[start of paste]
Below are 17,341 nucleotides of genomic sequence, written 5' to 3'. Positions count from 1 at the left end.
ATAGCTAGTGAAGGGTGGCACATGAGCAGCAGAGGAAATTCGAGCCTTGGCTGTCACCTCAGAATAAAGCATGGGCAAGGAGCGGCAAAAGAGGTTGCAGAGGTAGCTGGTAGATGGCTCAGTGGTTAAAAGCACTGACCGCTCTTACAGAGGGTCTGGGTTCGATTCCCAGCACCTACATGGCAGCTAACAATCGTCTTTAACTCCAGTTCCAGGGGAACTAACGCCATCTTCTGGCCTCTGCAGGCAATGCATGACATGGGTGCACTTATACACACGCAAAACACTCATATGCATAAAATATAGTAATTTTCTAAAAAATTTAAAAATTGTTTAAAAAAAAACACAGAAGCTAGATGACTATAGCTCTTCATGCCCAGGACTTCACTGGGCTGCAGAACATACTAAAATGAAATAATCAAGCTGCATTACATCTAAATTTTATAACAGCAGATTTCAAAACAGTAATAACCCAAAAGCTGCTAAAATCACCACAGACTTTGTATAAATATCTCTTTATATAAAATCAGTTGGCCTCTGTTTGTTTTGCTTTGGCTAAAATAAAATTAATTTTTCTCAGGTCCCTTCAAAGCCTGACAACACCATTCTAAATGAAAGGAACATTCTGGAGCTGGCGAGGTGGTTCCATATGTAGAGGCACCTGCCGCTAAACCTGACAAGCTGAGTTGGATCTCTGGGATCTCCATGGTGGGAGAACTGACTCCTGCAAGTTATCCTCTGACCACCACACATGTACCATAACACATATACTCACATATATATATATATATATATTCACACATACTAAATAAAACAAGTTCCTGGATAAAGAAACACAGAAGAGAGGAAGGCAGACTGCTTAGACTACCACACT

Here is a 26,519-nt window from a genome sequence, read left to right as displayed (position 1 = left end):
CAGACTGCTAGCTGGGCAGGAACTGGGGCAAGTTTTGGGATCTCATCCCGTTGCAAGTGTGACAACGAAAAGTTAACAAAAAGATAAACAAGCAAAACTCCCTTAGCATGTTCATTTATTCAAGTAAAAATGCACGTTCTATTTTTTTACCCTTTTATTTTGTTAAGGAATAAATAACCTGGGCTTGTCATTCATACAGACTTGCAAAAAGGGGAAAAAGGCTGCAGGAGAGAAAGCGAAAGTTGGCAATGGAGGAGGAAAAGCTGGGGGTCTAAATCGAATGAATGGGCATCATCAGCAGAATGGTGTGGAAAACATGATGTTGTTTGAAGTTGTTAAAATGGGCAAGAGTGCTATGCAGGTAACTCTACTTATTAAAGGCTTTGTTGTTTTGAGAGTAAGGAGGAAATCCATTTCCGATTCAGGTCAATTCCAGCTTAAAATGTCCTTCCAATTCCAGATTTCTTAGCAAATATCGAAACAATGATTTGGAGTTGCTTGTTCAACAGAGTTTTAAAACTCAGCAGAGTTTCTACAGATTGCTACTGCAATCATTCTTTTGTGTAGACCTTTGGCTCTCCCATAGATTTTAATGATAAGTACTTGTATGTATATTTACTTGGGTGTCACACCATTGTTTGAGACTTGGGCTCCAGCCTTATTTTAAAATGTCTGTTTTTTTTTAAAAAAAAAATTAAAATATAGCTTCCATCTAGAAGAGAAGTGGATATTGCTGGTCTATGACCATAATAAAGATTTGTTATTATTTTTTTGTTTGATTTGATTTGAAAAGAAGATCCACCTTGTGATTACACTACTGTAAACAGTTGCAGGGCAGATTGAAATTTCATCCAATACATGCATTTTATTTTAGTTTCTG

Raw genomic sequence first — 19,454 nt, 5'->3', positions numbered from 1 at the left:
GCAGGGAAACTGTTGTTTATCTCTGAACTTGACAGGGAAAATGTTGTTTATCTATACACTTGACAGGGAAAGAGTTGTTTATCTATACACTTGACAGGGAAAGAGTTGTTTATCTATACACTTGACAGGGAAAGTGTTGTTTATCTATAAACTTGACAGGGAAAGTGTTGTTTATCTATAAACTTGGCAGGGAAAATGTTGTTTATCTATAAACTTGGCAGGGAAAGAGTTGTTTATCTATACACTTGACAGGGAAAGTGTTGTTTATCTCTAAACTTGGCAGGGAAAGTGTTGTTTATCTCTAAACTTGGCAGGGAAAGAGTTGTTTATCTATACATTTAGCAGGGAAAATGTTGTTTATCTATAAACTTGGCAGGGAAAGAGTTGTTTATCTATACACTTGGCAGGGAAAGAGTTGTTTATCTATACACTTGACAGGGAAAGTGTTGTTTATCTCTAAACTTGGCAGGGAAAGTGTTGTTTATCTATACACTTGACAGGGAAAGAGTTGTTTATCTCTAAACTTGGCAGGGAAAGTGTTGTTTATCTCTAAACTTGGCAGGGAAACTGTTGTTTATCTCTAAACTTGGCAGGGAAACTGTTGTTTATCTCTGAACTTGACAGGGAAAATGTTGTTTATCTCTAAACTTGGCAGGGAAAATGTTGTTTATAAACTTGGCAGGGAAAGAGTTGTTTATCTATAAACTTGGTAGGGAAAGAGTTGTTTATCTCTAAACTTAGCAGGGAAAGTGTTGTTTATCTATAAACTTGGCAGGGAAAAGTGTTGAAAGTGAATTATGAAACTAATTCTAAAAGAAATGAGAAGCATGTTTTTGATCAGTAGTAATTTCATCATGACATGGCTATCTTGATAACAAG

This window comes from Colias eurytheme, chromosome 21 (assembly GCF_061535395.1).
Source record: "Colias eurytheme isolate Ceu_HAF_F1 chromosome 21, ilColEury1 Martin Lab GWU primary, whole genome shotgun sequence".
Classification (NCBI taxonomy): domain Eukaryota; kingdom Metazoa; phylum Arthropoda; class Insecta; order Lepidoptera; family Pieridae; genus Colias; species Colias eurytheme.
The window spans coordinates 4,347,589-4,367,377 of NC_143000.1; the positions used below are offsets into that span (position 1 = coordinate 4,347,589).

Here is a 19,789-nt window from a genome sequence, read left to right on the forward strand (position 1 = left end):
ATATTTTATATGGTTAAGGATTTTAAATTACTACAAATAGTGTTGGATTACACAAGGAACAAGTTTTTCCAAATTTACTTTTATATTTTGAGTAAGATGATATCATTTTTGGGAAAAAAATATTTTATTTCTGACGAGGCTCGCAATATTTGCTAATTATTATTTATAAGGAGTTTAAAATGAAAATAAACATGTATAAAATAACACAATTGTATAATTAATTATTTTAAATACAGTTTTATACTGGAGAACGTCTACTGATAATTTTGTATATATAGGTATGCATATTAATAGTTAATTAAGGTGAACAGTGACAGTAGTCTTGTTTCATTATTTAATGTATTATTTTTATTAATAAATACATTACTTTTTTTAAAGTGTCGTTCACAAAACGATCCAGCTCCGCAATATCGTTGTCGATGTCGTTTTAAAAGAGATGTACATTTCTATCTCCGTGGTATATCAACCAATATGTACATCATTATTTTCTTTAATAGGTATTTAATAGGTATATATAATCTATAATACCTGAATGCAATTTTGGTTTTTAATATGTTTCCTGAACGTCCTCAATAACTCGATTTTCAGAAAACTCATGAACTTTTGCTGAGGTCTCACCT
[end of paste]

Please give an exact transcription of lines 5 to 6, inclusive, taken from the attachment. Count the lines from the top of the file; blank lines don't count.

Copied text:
Raw genomic sequence first — 19,454 nt, 5'->3', positions numbered from 1 at the left:
GCAGGGAAACTGTTGTTTATCTCTGAACTTGACAGGGAAAATGTTGTTTATCTATACACTTGACAGGGAAAGAGTTGTTTATCTATACACTTGACAGGGAAAGAGTTGTTTATCTATACACTTGACAGGGAAAGTGTTGTTTATCTATAAACTTGACAGGGAAAGTGTTGTTTATCTATAAACTTGGCAGGGAAAATGTTGTTTATCTATAAACTTGGCAGGGAAAGAGTTGTTTATCTATACACTTGACAGGGAAAGTGTTGTTTATCTCTAAACTTGGCAGGGAAAGTGTTGTTTATCTCTAAACTTGGCAGGGAAAGAGTTGTTTATCTATACATTTAGCAGGGAAAATGTTGTTTATCTATAAACTTGGCAGGGAAAGAGTTGTTTATCTATACACTTGGCAGGGAAAGAGTTGTTTATCTATACACTTGACAGGGAAAGTGTTGTTTATCTCTAAACTTGGCAGGGAAAGTGTTGTTTATCTATACACTTGACAGGGAAAGAGTTGTTTATCTCTAAACTTGGCAGGGAAAGTGTTGTTTATCTCTAAACTTGGCAGGGAAACTGTTGTTTATCTCTAAACTTGGCAGGGAAACTGTTGTTTATCTCTGAACTTGACAGGGAAAATGTTGTTTATCTCTAAACTTGGCAGGGAAAATGTTGTTTATAAACTTGGCAGGGAAAGAGTTGTTTATCTATAAACTTGGTAGGGAAAGAGTTGTTTATCTCTAAACTTAGCAGGGAAAGTGTTGTTTATCTATAAACTTGGCAGGGAAAAGTGTTGAAAGTGAATTATGAAACTAATTCTAAAAGAAATGAGAAGCATGTTTTTGATCAGTAGTAATTTCATCATGACATGGCTATCTTGATAACAAG